My Mom Was for the Birds

I loved her and nature equally. Then I became a teenager.

Paul Greenberg

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The mourning dove was in my sights, exposed by a gust of autumn that had taken away all its cover. My mother loved mourning doves. She was the one who had told me that the dove was in fact “mourning” — not a denizen of the “morning” — the naming inspired by the sadness of the bird’s plaintive five-note call. And now, at the problematic age of 14, after a childhood spent birding with my mother, I was taking aim with a pellet gun at one of her favorite birds, considering whether to shoot it dead.

It was the beginning of the 1980s, a time when America was becoming a much harsher place than the eco-friendly ’70s of my early childhood. It was also the dawn of my own harsher adolescent self. What was I doing? I didn’t want to shoot this bird. I loved birds, just as I loved my mother. But I was a teenager, and I had come to feel that everything about my mother and our little rental cottage in the backwoods of uptight Greenwich, Connecticut, was somehow disappointing. If I had to shoot my way out of the disappointment, so be it. As much as I cared about my mother and the birds that were her passion, I wanted to end up with a different life than the one she had lived so far.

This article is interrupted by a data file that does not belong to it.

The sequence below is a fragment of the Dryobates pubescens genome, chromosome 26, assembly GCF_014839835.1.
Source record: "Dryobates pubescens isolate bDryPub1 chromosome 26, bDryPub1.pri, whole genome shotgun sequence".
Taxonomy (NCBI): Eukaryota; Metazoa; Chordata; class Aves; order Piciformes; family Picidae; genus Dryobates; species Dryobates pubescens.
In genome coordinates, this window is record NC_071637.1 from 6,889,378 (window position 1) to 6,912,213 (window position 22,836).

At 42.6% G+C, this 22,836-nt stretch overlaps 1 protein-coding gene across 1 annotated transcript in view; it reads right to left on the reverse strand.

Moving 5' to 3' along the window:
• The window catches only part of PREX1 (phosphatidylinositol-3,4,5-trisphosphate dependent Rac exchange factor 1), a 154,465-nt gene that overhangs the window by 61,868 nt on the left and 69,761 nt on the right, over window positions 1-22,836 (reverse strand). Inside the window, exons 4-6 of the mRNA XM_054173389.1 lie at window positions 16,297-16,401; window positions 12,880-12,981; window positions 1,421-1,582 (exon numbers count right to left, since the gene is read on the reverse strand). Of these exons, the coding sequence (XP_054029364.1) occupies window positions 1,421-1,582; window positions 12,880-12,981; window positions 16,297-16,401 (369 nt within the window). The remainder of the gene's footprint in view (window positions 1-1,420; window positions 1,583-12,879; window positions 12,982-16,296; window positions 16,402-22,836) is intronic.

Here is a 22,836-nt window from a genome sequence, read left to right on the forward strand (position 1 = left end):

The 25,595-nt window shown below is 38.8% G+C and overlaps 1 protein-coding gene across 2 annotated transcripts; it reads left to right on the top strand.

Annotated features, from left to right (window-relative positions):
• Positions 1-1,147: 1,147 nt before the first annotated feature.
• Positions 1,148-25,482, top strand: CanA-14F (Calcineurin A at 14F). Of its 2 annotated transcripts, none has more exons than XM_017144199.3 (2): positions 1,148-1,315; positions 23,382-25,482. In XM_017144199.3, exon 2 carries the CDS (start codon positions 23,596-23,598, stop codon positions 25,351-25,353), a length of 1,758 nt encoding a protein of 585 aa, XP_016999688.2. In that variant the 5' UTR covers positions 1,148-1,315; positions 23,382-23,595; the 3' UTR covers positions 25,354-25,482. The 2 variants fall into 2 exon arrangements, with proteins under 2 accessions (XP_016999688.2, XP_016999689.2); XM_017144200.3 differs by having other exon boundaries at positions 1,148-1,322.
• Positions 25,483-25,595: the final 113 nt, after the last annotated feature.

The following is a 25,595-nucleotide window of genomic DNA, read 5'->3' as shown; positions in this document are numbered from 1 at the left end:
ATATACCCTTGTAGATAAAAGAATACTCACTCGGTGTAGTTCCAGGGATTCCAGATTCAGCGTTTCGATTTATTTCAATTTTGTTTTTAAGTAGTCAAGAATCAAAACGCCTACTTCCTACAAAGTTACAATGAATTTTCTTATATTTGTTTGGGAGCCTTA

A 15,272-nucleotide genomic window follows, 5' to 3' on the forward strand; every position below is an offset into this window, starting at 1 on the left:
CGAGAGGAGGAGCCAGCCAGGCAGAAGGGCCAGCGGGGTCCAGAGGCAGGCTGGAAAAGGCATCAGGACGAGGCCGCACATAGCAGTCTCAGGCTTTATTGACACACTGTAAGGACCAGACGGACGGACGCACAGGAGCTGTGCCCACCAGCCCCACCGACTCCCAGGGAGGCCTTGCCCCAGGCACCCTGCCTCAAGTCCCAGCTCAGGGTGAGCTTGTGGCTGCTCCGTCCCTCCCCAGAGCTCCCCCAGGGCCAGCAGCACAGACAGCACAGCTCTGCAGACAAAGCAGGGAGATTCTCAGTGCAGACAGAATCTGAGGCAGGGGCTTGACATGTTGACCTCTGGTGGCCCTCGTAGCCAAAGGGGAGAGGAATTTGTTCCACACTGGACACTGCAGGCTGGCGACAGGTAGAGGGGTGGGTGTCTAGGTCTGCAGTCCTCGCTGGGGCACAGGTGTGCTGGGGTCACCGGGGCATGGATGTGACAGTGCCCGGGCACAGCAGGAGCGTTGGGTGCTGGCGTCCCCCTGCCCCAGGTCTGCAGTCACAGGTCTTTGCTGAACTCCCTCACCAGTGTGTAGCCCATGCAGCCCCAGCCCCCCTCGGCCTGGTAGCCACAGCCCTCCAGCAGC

She found birds of prey so attractive and her young love blended with that passion. But ultimately, her equilibrium fell apart.

My mother, Ruth Greenberg, née Goodman, who died just as the millennium was expiring, ended up the way she did in large part because of birds and the rebellion they stoked in her. She was born the daughter of a nature-averse New York Philharmonic timpanist and a Swiss-German concert cellist, and raised during the war years in the rapidly urbanizing New York enclave of Yonkers. But in 1952 she had fled her staid East Coast suburban life for the pastorals of the University of Wisconsin.

There she enrolled in a new proto-ecology department called “integrated studies,” where she did anything but integrate. In fact, from the start she began a slow process of flunking out. “She didn’t pass any of their courses,” my aunt, her twin, told me recently. “She used to go on their field trips instead.” And as was her nature…

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Paul Greenberg

New York Times bestselling author of Four Fish as well as The Climate Diet and Goodbye Phone, Hello World paulgreenberg.org